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JAMA Pediatrics Patient Page
June 4, 2021

Children and COVID-19 Vaccines

Author Affiliations
  • 1Department of Pediatrics, University of Florida College of Medicine, Gainesville
  • 2Department of Health Outcomes and Biomedical Informatics, University of Florida College of Medicine, Gainesville
  • 3Department of Epidemiology, University of Florida College of Public Health and Health Professions and College of Medicine, Gainesville
  • 4Department of Obstetrics and Gynecology, University of Florida College of Medicine, Gainesville
JAMA Pediatr. 2021;175(8):876. doi:10.1001/jamapediatrics.2021.1974

Nearly 4 million children in the US have been infected with COVID-19 as of May 2021.

While most children have had mild or no symptoms, thousands have been hospitalized and several hundred have died. Children with underlying conditions are more likely to experience severe effects of COVID-19, but even healthy children can be severely affected. Children can spread COVID-19 to others and also can have long-term effects that last months. For these reasons, children need to be protected from COVID-19.

What Vaccines Are Available?

Currently, 3 vaccines are authorized for adults in the United States. In studies of tens of thousands of people, these vaccines were safe and effective. The vaccine made by Pfizer was recently authorized for children 12 years and older. Two doses of this vaccine are recommended to be given 3 weeks apart. The other 2 vaccines were authorized for persons 18 years and older but are expected to be available for teenagers soon. Studies in younger children as young as age 6 months are ongoing and if these studies show that they are safe and effective, vaccines could be available for children 6 months and older by late 2021 or early 2022.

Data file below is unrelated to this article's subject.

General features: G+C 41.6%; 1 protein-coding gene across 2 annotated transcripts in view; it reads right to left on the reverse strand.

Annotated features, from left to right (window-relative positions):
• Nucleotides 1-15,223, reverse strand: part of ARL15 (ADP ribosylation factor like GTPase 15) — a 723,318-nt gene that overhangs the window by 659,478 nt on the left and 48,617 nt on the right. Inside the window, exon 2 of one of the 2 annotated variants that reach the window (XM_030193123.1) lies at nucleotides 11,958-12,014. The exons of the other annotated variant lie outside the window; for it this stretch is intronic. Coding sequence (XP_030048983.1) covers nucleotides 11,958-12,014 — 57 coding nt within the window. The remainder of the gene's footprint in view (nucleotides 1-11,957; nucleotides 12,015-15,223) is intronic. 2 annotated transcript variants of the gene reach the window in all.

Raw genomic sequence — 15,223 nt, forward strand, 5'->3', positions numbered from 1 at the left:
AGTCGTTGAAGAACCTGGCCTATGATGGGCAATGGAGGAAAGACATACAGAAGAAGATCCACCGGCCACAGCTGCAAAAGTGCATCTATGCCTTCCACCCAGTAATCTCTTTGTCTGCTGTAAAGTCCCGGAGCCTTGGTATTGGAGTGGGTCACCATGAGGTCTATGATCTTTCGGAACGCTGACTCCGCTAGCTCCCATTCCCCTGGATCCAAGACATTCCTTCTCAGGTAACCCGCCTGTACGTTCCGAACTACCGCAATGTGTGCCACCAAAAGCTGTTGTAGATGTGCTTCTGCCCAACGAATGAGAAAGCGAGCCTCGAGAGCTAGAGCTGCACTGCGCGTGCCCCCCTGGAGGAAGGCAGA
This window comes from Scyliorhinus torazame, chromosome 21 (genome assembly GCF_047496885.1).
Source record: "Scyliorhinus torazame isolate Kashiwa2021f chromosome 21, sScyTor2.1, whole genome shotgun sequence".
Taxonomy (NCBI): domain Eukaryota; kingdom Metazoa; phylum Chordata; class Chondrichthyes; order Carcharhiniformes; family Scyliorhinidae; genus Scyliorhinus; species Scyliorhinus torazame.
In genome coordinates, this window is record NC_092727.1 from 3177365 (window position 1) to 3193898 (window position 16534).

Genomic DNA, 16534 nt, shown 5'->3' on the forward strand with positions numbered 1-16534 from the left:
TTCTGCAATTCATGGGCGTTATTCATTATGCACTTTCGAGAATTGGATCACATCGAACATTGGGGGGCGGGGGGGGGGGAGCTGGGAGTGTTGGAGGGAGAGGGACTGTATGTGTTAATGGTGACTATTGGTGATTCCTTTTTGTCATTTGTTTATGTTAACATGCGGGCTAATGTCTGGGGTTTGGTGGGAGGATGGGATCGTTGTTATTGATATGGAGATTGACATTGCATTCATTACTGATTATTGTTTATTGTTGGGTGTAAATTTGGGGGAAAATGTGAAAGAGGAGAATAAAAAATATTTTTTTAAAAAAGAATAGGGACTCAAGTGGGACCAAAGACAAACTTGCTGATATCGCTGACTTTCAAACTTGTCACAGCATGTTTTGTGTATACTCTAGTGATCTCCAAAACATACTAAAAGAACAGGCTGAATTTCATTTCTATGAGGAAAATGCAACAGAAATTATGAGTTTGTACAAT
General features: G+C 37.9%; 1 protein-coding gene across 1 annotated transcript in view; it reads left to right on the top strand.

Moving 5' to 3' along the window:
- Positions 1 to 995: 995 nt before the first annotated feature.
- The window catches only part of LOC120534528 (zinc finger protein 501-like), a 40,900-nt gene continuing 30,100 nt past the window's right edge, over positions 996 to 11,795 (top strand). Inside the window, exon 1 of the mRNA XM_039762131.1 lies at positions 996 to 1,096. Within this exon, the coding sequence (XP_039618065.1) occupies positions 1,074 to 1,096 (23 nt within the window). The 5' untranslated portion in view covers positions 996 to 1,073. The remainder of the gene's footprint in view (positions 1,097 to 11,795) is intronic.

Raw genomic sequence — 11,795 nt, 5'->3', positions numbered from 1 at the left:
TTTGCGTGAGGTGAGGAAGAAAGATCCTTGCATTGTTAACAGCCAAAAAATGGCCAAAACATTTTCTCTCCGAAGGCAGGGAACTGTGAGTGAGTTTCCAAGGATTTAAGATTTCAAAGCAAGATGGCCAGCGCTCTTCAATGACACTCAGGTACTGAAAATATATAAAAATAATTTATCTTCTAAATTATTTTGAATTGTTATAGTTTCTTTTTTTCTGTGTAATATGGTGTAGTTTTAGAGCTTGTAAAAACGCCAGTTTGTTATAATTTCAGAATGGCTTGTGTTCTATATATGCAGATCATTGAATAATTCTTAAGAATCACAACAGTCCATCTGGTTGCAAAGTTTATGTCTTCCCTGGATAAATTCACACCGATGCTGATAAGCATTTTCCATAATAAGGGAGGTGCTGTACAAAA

Are These Vaccines Safe?

Children who received the Pfizer vaccine in the studies were much less likely to get sick from COVID-19. Although these vaccines were developed quickly in response to the COVID-19 pandemic, no steps were skipped in testing for safety. Like adults, children can have adverse reactions from the COVID-19 vaccines, including sore arms, muscle aches, fever, and chills. In most, the adverse reactions are mild, lasting 1 to 2 days, and symptoms can be treated with Tylenol (acetaminophen). These adverse reactions are signs that the child’s immune system is building protection in response to the vaccine. Because the vaccine does not contain the COVID-19 virus, it is not possible to get sick with COVID-19 from the vaccine.

How Can Parents Protect Their Children?

The best way to protect children is for them to get the COVID-19 vaccine when it is authorized for their age group, even if they have had COVID-19 in the past. Children are considered fully vaccinated 2 weeks after the second dose of the vaccine. Parents who are feeling unsure about the COVID-19 vaccine should speak with their pediatrician who can answer their questions. Studies are underway to learn how long the vaccines provide protection.

Children who are too young to be vaccinated can be protected in other ways. We now know a lot about how the virus spreads. Children should continue with physical distancing (at least 6 ft whenever possible), wearing masks, and washing their hands. Outdoor activities are safer than indoor ones, and crowded events, even outdoors, should be avoided.

What Else Can Parents Do?

Many children have fallen behind on well-child checks and childhood vaccines during the pandemic, so visit your child’s physician. The COVID-19 vaccine can be given with other vaccines so it is a great time to catch up. Finally, to keep themselves, their children, and our communities healthy, parents also need to be vaccinated with the COVID-19 vaccine.

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Article Information

Published Online: June 4, 2021. doi:10.1001/jamapediatrics.2021.1974

Conflict of Interest Disclosures: None reported.

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